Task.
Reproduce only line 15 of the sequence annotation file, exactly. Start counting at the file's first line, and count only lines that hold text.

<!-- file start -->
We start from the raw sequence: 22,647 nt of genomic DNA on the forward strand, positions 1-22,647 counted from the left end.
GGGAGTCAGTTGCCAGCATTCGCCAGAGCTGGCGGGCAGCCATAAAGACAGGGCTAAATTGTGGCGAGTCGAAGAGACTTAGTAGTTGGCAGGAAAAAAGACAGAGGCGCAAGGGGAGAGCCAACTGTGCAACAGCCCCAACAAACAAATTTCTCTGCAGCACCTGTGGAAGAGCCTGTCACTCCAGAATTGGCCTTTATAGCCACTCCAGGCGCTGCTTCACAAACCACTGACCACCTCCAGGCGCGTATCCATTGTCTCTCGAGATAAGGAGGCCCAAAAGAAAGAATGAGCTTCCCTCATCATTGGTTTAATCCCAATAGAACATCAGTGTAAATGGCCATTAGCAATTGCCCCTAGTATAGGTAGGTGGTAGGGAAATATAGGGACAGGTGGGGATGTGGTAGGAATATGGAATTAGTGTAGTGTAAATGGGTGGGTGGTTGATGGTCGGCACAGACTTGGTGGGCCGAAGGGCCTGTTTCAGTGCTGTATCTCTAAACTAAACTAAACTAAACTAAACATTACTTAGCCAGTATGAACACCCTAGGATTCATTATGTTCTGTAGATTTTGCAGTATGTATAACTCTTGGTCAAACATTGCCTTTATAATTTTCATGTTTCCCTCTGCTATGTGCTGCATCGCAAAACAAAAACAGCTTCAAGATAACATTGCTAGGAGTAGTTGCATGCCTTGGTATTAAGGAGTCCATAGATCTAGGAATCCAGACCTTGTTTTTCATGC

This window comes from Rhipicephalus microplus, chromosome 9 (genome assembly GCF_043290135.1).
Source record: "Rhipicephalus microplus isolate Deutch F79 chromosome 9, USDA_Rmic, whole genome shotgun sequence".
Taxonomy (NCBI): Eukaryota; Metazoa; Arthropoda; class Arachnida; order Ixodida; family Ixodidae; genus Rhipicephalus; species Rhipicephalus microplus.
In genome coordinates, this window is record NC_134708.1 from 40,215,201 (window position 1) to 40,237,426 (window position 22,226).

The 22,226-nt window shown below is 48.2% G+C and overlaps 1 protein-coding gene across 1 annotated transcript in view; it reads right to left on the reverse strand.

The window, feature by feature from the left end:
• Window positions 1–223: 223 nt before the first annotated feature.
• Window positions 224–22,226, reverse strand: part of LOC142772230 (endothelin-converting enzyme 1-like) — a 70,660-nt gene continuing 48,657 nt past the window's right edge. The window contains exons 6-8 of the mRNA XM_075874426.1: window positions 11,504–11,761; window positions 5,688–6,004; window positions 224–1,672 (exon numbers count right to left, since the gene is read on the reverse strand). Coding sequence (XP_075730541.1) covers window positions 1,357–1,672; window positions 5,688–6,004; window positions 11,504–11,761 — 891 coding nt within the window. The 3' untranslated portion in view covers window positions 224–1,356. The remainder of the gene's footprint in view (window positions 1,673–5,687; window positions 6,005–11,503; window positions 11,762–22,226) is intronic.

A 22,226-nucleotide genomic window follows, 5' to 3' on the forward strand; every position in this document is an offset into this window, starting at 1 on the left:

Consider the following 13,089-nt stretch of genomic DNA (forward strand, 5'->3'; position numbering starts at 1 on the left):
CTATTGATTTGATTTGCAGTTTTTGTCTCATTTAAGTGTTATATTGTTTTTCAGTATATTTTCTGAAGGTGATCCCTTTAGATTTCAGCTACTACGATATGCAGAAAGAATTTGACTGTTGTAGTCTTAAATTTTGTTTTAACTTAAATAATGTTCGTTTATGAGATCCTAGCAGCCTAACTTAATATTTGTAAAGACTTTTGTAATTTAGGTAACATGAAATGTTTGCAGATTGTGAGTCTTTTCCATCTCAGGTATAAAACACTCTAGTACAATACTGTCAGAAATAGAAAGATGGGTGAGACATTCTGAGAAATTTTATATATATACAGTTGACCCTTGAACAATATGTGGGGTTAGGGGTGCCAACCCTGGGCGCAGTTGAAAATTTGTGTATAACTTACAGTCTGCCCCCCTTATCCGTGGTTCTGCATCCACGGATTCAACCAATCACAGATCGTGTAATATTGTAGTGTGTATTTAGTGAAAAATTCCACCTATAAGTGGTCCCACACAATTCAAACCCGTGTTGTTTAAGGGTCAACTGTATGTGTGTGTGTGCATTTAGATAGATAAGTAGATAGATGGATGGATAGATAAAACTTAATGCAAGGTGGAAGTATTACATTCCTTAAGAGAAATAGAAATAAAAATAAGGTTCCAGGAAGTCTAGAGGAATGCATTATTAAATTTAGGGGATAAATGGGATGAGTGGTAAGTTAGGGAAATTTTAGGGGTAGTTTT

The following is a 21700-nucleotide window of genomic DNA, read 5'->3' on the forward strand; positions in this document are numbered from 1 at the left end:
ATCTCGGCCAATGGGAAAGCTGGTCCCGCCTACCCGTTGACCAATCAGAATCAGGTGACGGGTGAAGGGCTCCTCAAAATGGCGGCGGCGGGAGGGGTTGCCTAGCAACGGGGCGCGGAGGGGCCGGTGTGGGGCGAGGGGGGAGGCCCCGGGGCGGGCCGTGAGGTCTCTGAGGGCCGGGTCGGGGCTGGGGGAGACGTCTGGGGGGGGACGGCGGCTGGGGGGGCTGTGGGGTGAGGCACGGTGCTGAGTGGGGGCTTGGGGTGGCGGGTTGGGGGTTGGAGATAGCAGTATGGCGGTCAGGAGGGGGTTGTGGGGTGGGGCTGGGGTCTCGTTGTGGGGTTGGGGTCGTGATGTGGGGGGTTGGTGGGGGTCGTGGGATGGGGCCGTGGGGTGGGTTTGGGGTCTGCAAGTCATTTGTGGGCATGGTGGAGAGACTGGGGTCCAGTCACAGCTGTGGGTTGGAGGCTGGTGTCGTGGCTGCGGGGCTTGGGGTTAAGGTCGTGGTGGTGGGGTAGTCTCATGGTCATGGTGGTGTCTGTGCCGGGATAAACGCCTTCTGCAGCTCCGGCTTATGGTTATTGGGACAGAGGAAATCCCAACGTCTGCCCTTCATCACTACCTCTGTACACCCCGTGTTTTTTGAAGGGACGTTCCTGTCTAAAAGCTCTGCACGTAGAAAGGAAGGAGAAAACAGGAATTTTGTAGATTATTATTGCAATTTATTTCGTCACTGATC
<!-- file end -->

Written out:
ATCTCGGCCAATGGGAAAGCTGGTCCCGCCTACCCGTTGACCAATCAGAATCAGGTGACGGGTGAAGGGCTCCTCAAAATGGCGGCGGCGGGAGGGGTTGCCTAGCAACGGGGCGCGGAGGGGCCGGTGTGGGGCGAGGGGGGAGGCCCCGGGGCGGGCCGTGAGGTCTCTGAGGGCCGGGTCGGGGCTGGGGGAGACGTCTGGGGGGGGACGGCGGCTGGGGGGGCTGTGGGGTGAGGCACGGTGCTGAGTGGGGGCTTGGGGTGGCGGGTTGGGGGTTGGAGATAGCAGTATGGCGGTCAGGAGGGGGTTGTGGGGTGGGGCTGGGGTCTCGTTGTGGGGTTGGGGTCGTGATGTGGGGGGTTGGTGGGGGTCGTGGGATGGGGCCGTGGGGTGGGTTTGGGGTCTGCAAGTCATTTGTGGGCATGGTGGAGAGACTGGGGTCCAGTCACAGCTGTGGGTTGGAGGCTGGTGTCGTGGCTGCGGGGCTTGGGGTTAAGGTCGTGGTGGTGGGGTAGTCTCATGGTCATGGTGGTGTCTGTGCCGGGATAAACGCCTTCTGCAGCTCCGGCTTATGGTTATTGGGACAGAGGAAATCCCAACGTCTGCCCTTCATCACTACCTCTGTACACCCCGTGTTTTTTGAAGGGACGTTCCTGTCTAAAAGCTCTGCACGTAGAAAGGAAGGAGAAAACAGGAATTTTGTAGATTATTATTGCAATTTATTTCGTCACTGATC